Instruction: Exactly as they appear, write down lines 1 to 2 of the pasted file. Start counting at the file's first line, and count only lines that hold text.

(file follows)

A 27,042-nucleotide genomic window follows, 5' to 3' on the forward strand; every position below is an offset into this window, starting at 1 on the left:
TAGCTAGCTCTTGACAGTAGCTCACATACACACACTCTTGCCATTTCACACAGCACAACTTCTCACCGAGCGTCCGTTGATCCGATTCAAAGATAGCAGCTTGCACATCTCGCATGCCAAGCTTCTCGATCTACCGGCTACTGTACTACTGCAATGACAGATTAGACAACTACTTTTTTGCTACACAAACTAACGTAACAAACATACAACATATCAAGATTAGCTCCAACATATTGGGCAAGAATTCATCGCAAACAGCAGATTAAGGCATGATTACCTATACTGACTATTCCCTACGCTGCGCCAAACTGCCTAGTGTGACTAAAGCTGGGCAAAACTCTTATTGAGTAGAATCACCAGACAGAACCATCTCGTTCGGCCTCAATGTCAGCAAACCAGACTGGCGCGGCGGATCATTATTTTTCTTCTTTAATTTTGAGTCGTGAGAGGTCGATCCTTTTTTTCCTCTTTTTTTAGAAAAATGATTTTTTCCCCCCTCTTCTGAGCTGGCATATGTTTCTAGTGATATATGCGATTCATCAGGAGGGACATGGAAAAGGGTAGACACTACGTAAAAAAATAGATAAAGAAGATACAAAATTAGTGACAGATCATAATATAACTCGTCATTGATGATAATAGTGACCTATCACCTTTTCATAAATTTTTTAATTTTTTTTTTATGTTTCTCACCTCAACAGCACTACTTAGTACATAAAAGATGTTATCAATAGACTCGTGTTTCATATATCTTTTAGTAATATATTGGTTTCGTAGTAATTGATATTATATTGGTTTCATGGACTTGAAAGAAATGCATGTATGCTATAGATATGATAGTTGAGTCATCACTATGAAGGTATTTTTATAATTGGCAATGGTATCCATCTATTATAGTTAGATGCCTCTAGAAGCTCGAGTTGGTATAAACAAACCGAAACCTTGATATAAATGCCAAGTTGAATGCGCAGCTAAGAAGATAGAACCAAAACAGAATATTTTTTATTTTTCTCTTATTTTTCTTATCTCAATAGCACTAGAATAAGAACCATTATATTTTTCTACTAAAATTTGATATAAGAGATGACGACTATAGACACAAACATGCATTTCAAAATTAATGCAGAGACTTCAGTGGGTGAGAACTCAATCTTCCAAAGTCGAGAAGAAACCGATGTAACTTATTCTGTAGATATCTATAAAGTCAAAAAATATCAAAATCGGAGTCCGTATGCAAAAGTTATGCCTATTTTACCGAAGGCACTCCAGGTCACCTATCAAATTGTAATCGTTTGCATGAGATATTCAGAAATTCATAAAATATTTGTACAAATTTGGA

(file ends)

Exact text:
A 27,042-nucleotide genomic window follows, 5' to 3' on the forward strand; every position below is an offset into this window, starting at 1 on the left:
TAGCTAGCTCTTGACAGTAGCTCACATACACACACTCTTGCCATTTCACACAGCACAACTTCTCACCGAGCGTCCGTTGATCCGATTCAAAGATAGCAGCTTGCACATCTCGCATGCCAAGCTTCTCGATCTACCGGCTACTGTACTACTGCAATGACAGATTAGACAACTACTTTTTTGCTACACAAACTAACGTAACAAACATACAACATATCAAGATTAGCTCCAACATATTGGGCAAGAATTCATCGCAAACAGCAGATTAAGGCATGATTACCTATACTGACTATTCCCTACGCTGCGCCAAACTGCCTAGTGTGACTAAAGCTGGGCAAAACTCTTATTGAGTAGAATCACCAGACAGAACCATCTCGTTCGGCCTCAATGTCAGCAAACCAGACTGGCGCGGCGGATCATTATTTTTCTTCTTTAATTTTGAGTCGTGAGAGGTCGATCCTTTTTTTCCTCTTTTTTTAGAAAAATGATTTTTTCCCCCCTCTTCTGAGCTGGCATATGTTTCTAGTGATATATGCGATTCATCAGGAGGGACATGGAAAAGGGTAGACACTACGTAAAAAAATAGATAAAGAAGATACAAAATTAGTGACAGATCATAATATAACTCGTCATTGATGATAATAGTGACCTATCACCTTTTCATAAATTTTTTAATTTTTTTTTTATGTTTCTCACCTCAACAGCACTACTTAGTACATAAAAGATGTTATCAATAGACTCGTGTTTCATATATCTTTTAGTAATATATTGGTTTCGTAGTAATTGATATTATATTGGTTTCATGGACTTGAAAGAAATGCATGTATGCTATAGATATGATAGTTGAGTCATCACTATGAAGGTATTTTTATAATTGGCAATGGTATCCATCTATTATAGTTAGATGCCTCTAGAAGCTCGAGTTGGTATAAACAAACCGAAACCTTGATATAAATGCCAAGTTGAATGCGCAGCTAAGAAGATAGAACCAAAACAGAATATTTTTTATTTTTCTCTTATTTTTCTTATCTCAATAGCACTAGAATAAGAACCATTATATTTTTCTACTAAAATTTGATATAAGAGATGACGACTATAGACACAAACATGCATTTCAAAATTAATGCAGAGACTTCAGTGGGTGAGAACTCAATCTTCCAAAGTCGAGAAGAAACCGATGTAACTTATTCTGTAGATATCTATAAAGTCAAAAAATATCAAAATCGGAGTCCGTATGCAAAAGTTATGCCTATTTTACCGAAGGCACTCCAGGTCACCTATCAAATTGTAATCGTTTGCATGAGATATTCAGAAATTCATAAAATATTTGTACAAATTTGGA